Former internal affairs minister Hiroya Masuda on Sunday said in a statement sent to media outlets that he will run for Tokyo governor in the July 31 election.

Masuda, 64, also a former governor of Iwate, is expected to receive the blessing of the LDP’s Tokyo chapter on Monday morning, leaving fellow mayoral hopeful Yuriko Koike, a former defense minister, without party backing.

An LDP Lower House member Koike, 63, declared her candidacy last week, saying she will run whether the party backs her or not.

Masuda is set to announce his campaign pledges at a news conference Monday. He will focus on promoting regional revitalization and sustainable growth in the capital, media reports have said.

Masuda drew attention in 1995 when, at the age of 43, he became governor of Iwate — the nation’s youngest ever governor.

He spent 12 years in the role before being tapped as internal affair minister in 2007 by Prime Minister Shinzo Abe.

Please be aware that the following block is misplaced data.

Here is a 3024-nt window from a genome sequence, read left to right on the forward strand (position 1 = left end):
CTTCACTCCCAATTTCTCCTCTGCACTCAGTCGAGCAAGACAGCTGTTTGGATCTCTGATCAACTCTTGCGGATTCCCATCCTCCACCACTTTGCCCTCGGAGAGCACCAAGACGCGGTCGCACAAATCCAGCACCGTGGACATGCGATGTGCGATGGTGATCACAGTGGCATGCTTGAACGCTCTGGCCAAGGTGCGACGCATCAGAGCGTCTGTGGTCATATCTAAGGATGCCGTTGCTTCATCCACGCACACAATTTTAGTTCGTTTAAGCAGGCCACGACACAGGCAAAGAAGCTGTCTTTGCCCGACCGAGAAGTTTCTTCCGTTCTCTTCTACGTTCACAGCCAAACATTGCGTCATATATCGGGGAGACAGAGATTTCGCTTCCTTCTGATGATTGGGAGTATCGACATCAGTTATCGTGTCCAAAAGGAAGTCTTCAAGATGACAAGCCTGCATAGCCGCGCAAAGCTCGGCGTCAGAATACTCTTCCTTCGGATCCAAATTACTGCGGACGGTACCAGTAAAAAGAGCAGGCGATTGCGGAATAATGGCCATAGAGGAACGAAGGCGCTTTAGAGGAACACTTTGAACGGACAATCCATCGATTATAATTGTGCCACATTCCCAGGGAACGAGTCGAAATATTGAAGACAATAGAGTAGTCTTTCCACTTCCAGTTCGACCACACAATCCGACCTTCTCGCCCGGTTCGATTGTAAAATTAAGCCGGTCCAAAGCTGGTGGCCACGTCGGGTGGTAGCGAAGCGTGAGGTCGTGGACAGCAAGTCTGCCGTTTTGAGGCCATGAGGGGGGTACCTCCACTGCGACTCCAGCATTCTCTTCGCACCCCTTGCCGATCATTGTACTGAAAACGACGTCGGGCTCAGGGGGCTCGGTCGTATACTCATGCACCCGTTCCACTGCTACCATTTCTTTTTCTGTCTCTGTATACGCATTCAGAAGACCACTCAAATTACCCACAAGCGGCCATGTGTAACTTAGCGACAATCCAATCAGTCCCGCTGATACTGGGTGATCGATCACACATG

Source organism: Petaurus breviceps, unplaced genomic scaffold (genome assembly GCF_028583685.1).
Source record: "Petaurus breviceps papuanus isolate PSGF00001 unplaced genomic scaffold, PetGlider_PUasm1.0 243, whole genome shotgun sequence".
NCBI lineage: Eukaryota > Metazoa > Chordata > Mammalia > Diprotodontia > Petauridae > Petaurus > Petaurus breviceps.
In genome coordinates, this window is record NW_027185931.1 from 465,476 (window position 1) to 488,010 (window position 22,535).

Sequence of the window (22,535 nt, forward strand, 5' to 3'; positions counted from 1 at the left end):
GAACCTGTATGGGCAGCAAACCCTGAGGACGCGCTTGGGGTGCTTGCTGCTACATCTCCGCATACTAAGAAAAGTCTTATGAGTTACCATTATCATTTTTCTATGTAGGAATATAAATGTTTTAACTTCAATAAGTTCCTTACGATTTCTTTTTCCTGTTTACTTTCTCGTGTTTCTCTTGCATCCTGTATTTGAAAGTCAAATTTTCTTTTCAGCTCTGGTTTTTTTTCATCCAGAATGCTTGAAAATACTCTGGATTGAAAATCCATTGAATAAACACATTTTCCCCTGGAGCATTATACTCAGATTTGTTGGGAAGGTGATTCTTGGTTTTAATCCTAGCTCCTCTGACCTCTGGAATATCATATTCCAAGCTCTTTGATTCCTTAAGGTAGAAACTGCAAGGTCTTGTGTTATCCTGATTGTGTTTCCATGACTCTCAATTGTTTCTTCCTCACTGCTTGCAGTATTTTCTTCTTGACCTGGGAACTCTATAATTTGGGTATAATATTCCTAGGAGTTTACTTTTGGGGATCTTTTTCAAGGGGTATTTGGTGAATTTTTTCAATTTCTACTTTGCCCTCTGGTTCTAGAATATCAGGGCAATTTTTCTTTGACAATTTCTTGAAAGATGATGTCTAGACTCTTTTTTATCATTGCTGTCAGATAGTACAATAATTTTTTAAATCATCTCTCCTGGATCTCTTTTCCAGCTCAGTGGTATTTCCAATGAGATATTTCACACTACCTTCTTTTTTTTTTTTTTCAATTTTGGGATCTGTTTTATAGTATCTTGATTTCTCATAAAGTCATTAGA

Masuda headed a panel of experts in the Japan Policy Council think tank, which in 2014 predicted that nearly half of Japan’s municipalities will gray at such a rate that by 2040 the proportion of young women in their 20s and 30s will be less than half the level in 2010.

Meanwhile, the Democratic Party’s Tokyo chapter has not decided yet which candidate to support. It has reportedly been considering either former Kanagawa Gov. Shigefumi Matsuzawa, 58, or Shigeaki Koga, 60, a former senior official from the Ministry of Economy, Trade and Industry.

Matsuzawa is undecided about whether to run.

Lawyer and anti-poverty activist Kenji Utsunomiya, 69, is expected to throw his hat into the ring on Monday afternoon.

A former president of the Japan Federation of Bar Associations, Utsunomiya has twice before run for mayor.

And TV personality Junichi Ishida has said he is ready to run if all opposition parties unite behind him.

The Tokyo governor’s seat became vacant after Gov. Yoichi Masuzoe stepped down last month amid a political funds scandal.

Information from Kyodo added

In a time of both misinformation and too much information, quality journalism is more crucial than ever.
By subscribing, you can help us get the story right.